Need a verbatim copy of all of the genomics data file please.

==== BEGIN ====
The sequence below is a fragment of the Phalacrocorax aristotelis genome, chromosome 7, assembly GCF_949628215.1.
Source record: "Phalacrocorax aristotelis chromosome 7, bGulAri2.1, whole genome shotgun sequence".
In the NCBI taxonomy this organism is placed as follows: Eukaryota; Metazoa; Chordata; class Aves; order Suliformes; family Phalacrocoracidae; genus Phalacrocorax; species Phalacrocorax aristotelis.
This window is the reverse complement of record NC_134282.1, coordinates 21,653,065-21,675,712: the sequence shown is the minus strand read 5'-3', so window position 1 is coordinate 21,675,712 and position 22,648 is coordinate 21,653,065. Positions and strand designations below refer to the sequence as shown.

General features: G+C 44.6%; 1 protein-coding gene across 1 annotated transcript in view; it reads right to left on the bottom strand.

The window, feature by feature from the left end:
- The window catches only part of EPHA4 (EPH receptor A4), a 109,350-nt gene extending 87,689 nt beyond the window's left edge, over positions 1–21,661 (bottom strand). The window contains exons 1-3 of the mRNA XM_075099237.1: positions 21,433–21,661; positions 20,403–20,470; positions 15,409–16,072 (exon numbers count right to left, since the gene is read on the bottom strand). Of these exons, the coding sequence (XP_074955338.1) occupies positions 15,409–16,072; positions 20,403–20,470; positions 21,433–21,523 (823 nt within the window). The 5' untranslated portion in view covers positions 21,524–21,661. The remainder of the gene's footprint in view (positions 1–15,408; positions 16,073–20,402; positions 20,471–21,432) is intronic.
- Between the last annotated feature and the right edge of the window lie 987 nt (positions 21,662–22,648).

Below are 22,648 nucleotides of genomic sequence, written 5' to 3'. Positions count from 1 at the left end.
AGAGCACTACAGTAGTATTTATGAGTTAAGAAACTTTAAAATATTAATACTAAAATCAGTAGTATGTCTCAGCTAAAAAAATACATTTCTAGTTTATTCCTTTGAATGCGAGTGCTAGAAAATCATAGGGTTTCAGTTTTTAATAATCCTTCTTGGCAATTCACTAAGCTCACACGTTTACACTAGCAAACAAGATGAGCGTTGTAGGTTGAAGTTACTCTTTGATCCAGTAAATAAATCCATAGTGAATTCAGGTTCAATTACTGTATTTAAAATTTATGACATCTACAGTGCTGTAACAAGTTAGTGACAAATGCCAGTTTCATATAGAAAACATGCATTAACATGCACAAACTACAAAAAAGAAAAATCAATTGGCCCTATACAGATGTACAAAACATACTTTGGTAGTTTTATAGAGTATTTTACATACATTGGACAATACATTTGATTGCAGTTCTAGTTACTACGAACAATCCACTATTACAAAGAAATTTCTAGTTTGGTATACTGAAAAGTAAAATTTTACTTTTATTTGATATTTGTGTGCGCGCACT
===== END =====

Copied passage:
The sequence below is a fragment of the Phalacrocorax aristotelis genome, chromosome 7, assembly GCF_949628215.1.
Source record: "Phalacrocorax aristotelis chromosome 7, bGulAri2.1, whole genome shotgun sequence".
In the NCBI taxonomy this organism is placed as follows: Eukaryota; Metazoa; Chordata; class Aves; order Suliformes; family Phalacrocoracidae; genus Phalacrocorax; species Phalacrocorax aristotelis.
This window is the reverse complement of record NC_134282.1, coordinates 21,653,065-21,675,712: the sequence shown is the minus strand read 5'-3', so window position 1 is coordinate 21,675,712 and position 22,648 is coordinate 21,653,065. Positions and strand designations below refer to the sequence as shown.

General features: G+C 44.6%; 1 protein-coding gene across 1 annotated transcript in view; it reads right to left on the bottom strand.

The window, feature by feature from the left end:
- The window catches only part of EPHA4 (EPH receptor A4), a 109,350-nt gene extending 87,689 nt beyond the window's left edge, over positions 1–21,661 (bottom strand). The window contains exons 1-3 of the mRNA XM_075099237.1: positions 21,433–21,661; positions 20,403–20,470; positions 15,409–16,072 (exon numbers count right to left, since the gene is read on the bottom strand). Of these exons, the coding sequence (XP_074955338.1) occupies positions 15,409–16,072; positions 20,403–20,470; positions 21,433–21,523 (823 nt within the window). The 5' untranslated portion in view covers positions 21,524–21,661. The remainder of the gene's footprint in view (positions 1–15,408; positions 16,073–20,402; positions 20,471–21,432) is intronic.
- Between the last annotated feature and the right edge of the window lie 987 nt (positions 21,662–22,648).

Below are 22,648 nucleotides of genomic sequence, written 5' to 3'. Positions count from 1 at the left end.
AGAGCACTACAGTAGTATTTATGAGTTAAGAAACTTTAAAATATTAATACTAAAATCAGTAGTATGTCTCAGCTAAAAAAATACATTTCTAGTTTATTCCTTTGAATGCGAGTGCTAGAAAATCATAGGGTTTCAGTTTTTAATAATCCTTCTTGGCAATTCACTAAGCTCACACGTTTACACTAGCAAACAAGATGAGCGTTGTAGGTTGAAGTTACTCTTTGATCCAGTAAATAAATCCATAGTGAATTCAGGTTCAATTACTGTATTTAAAATTTATGACATCTACAGTGCTGTAACAAGTTAGTGACAAATGCCAGTTTCATATAGAAAACATGCATTAACATGCACAAACTACAAAAAAGAAAAATCAATTGGCCCTATACAGATGTACAAAACATACTTTGGTAGTTTTATAGAGTATTTTACATACATTGGACAATACATTTGATTGCAGTTCTAGTTACTACGAACAATCCACTATTACAAAGAAATTTCTAGTTTGGTATACTGAAAAGTAAAATTTTACTTTTATTTGATATTTGTGTGCGCGCACT